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Lewis Lansford

After graduating from the University of Colorado in 1988 with a degree in English Literature, Lewis taught English in Spain for six months. Realising he loved the work but wanted to be better at it, he returned to the States and earned a Master's degree in TESOL (University of Arizona, 1991), which led to teaching academic and professional English in the US and Japan.

He moved into publishing full time in 1995 as an editor with Longman Asia in Hong Kong, and has since developed, edited, consulted on, and written materials at all levels for learners around the world. He also has taught materials development to graduate students at the University of Durham.

He's actively involved in publishing for a diverse group of English learners and training teachers globally. His latest project with National Geographic Cengage Learning is Keynote - the first British English publication that uses the TEDTalks

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Khalid Alkhudair

Khalid's current role is the Founder and CEO of Glowork a women empowerment organization that has created thousands of jobs for women.This led Glowork to be awarded the Best innovation globally for job creation by the UN, ILO & World Bank. He is a proud Ashoka Fellow, & a Global Shaper at the World Economic Forum.In March 2014 Khalid was elected to become a Young Global Leader at the World Economic Forum for his work in social entrepreneurship. Previously he held the role of COO- Markets at KPMG in Saudi, Kuwait and Jordan which helped him secure an expertise insight into all the key aspects of strategic and successful marketing and operations. Khalid managed to lead the firms he worked with to over 30 key awards which were aligned to the firm's overall corporate goals and strategy.in 2013 Khalid led Glowork to an investment of over 16M USD to expand its current operations into different verticals.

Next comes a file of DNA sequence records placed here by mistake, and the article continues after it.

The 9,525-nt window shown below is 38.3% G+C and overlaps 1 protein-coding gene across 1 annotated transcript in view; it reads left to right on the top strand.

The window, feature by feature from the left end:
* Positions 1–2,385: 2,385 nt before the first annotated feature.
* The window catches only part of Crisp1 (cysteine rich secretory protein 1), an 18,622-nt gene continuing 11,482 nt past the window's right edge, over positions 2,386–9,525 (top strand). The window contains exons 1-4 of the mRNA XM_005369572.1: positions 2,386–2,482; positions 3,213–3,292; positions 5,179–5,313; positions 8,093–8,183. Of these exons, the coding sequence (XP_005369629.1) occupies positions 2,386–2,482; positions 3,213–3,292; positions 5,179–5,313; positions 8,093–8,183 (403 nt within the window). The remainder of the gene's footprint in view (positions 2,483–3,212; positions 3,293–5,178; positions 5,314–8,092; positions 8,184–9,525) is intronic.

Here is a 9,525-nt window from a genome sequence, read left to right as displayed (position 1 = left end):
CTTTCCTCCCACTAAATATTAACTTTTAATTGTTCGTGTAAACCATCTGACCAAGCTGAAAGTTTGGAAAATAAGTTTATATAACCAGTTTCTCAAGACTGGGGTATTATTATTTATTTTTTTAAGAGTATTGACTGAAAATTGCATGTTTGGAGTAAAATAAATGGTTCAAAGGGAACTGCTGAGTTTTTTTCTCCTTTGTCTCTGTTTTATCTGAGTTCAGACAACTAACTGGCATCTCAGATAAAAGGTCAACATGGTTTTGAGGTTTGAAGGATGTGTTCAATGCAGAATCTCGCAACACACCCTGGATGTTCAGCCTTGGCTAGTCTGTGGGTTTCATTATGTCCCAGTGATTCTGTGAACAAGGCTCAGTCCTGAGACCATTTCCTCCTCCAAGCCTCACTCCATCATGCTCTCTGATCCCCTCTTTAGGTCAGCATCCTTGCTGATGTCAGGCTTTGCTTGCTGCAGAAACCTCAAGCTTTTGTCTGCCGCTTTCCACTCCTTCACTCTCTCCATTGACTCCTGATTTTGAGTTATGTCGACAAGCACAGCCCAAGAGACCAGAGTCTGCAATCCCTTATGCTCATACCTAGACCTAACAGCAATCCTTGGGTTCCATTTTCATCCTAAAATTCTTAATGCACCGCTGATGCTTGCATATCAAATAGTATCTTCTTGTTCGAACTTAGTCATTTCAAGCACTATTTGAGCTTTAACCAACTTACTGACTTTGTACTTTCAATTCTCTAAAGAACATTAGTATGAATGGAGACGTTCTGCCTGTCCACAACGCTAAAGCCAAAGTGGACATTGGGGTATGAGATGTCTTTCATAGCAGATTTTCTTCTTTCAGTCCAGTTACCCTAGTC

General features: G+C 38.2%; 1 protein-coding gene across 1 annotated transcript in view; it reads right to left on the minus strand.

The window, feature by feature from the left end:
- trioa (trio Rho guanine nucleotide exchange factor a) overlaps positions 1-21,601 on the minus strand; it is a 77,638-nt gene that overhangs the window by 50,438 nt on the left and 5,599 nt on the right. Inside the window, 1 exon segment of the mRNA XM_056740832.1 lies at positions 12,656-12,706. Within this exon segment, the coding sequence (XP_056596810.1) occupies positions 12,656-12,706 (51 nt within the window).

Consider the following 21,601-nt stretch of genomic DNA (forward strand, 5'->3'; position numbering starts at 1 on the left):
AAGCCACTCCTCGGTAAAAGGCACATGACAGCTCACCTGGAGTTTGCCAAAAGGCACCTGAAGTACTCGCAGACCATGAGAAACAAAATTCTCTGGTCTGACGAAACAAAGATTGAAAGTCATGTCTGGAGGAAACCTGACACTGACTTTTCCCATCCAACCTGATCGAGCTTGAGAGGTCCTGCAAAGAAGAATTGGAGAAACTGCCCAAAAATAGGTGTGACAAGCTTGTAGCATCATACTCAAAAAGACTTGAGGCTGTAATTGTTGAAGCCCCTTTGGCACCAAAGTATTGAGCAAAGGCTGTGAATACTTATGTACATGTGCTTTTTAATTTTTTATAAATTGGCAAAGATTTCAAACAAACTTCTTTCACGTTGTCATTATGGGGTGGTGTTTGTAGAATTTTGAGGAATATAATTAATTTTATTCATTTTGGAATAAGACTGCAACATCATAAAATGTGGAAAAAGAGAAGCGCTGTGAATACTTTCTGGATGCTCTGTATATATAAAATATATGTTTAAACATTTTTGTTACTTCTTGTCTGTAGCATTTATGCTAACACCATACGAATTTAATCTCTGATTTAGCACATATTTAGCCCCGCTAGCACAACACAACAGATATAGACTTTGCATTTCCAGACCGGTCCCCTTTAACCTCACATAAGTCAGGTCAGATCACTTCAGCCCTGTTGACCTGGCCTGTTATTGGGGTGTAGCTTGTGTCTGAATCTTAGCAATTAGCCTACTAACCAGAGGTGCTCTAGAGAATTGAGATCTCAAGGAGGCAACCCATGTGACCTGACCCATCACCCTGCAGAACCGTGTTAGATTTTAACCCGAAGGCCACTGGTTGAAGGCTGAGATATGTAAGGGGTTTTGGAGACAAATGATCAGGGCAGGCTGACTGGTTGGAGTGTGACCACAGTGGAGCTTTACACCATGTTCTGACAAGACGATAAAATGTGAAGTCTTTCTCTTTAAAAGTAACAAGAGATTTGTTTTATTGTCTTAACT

Khalid is an active writer & contributor international publications such as the Huffington Post, as well as publishing a book entitled "Communicating effectively in the work place". All this led him to being awarded the Excellence in Entrepreneurship award at the Global Thinkers Forum, The King Salman Award for Entrepreneurship, Saint Mary’s University Young Alumni of the year,selected as a Amends Fellow at Stanford uni, Ranked #3 in the 30 under 30 Gulf Business Magazine powerlist & ranked in the top 500 most powerful Arabs by Arabian Business Magazine. Khalid also sits on a number of Advisory boards throughout the Globe such as the CMO Council Advisory Board, the Country Officer for Women Campaign International,Steering committee member at the Ministry of Labor in Saudi Arabia,Global Agenda Council Member on Middle East and North Africa at World Economic Forum, L'Oreal Global Panel of Critical Friends,Employment Committee Member at the Saudi Chamber of Commerce, Board Member at Saudi Bugshan Subsidiaries, & a mentor at the Founders Institute at Silicon Valley.

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Donald Freeman